Parkinson's disease is a long-term (chronic) neurological condition that affects around 120,000 people in the UK. It is named after Dr James Parkinson, who first identified it in 1817. Parkinson's disease affects the way the brain co-ordinates body movements, including walking, talking and writing.
Parkinson's disease affects men and women, although men are statistically slightly more likely to develop it than women.
The risk of getting Parkinson's disease increases with age. Symptoms usually appear in people who are over the age of 50. However, younger people can also be diagnosed with Parkinson's disease.
When the symptoms of Parkinson's disease occur in a person between 21 and 40 years of age, it is known as young-onset Parkinson's disease.
The symptoms of Parkinson's disease usually begin slowly and develop gradually, in no particular order.
Parkinson's disease affects everybody differently. Each person with the condition will have a different collection of symptoms and will respond differently to treatment. The severity of the symptoms also varies between people.
There are three main symptoms of Parkinson's disease.
Parkinson's disease can make moving difficult, particularly when you try to start moving, and it can take you longer to perform tasks.
You may lack co-ordination in your movements. Often, this slowness of movement is attributed to old age. This means that some people are not diagnosed with Parkinson's disease until other symptoms develop.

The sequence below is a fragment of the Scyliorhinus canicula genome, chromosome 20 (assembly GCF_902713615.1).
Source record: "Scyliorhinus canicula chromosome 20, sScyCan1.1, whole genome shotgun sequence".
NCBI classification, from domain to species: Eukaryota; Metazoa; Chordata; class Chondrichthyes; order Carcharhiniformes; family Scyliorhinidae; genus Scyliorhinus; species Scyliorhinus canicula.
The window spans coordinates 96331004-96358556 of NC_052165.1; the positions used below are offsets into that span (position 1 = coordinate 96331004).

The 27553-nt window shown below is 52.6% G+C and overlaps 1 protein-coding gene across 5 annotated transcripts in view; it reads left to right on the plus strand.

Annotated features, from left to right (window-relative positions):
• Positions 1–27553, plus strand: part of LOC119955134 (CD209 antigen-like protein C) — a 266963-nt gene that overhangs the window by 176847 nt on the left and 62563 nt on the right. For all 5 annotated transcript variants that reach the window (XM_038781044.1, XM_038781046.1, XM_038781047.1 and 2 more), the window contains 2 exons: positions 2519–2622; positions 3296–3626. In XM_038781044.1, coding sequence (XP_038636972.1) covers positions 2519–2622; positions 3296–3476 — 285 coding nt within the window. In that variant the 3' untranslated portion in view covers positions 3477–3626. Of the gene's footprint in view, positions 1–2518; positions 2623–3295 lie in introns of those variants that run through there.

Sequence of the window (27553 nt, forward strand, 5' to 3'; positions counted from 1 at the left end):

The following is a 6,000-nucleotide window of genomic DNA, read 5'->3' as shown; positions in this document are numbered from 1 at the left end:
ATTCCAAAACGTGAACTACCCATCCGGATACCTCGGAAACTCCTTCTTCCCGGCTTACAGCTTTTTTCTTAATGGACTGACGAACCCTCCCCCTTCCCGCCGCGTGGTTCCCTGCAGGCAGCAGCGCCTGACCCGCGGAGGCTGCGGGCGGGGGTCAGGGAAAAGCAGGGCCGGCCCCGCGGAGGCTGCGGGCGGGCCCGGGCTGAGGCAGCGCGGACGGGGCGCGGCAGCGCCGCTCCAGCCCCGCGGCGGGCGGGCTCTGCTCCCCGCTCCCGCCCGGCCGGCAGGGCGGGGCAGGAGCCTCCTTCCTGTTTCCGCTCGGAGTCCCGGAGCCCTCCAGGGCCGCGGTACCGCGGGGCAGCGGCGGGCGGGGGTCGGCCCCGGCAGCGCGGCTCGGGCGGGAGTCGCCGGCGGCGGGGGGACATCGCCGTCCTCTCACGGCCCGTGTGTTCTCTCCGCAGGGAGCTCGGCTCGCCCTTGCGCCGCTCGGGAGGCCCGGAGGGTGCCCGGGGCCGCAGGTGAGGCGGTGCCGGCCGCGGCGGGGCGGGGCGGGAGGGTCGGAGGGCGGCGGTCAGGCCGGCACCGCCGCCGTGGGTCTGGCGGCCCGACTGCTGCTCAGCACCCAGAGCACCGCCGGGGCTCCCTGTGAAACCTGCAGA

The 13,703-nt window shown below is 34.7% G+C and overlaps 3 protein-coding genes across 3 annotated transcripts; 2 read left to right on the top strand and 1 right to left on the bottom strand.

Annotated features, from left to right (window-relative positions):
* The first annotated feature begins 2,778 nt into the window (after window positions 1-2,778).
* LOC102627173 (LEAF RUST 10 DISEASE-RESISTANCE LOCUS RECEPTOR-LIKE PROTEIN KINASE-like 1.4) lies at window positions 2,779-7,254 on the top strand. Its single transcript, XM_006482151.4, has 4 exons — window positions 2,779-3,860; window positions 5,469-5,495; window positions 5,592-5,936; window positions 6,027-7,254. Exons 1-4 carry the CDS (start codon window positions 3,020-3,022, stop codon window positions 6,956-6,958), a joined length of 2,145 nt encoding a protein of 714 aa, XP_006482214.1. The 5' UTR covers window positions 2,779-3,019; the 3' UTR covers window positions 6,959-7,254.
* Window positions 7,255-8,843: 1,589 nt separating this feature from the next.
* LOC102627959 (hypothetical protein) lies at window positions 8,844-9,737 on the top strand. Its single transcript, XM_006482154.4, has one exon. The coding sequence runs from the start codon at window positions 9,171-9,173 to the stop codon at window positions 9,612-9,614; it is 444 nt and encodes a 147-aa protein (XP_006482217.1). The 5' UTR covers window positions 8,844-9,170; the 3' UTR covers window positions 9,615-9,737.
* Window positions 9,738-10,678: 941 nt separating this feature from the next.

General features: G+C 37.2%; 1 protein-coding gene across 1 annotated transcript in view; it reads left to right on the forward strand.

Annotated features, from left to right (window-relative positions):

Shaking usually begins in one of your hands or arms. It is more likely to occur when the particular part of your body is at rest. Shaking usually decreases when you are using the body part, and it can be more noticeable when you are stressed or anxious.
The presence of a tremor does not necessarily mean that you have Parkinson's disease. Tremor is also a symptom of other conditions and is most commonly due to a harmless condition called essential tremor.
Although most people associate Parkinson's disease with tremor, up to 30% of people with the condition do not have tremor.
If you have Parkinson's disease, your muscles may feel tense. Due to the stiffness, you may have trouble performing simple everyday tasks.
For example, you may find it difficult to turn around, get out of a chair and roll over in bed. Fine finger movements, facial expressions and body language may also become difficult.
Other symptoms associated with Parkinson's disease include:
When seen together, the three main symptoms associated with Parkinson's disease (slowness of movement, shaking and stiffness) are known as parkinsonism. Parkinsonism does not only happen in Parkinson’s disease. This collection of symptoms can be caused by drugs or other conditions, including:
Both of the above disorders have similar symptoms and effects as Parkinson's disease.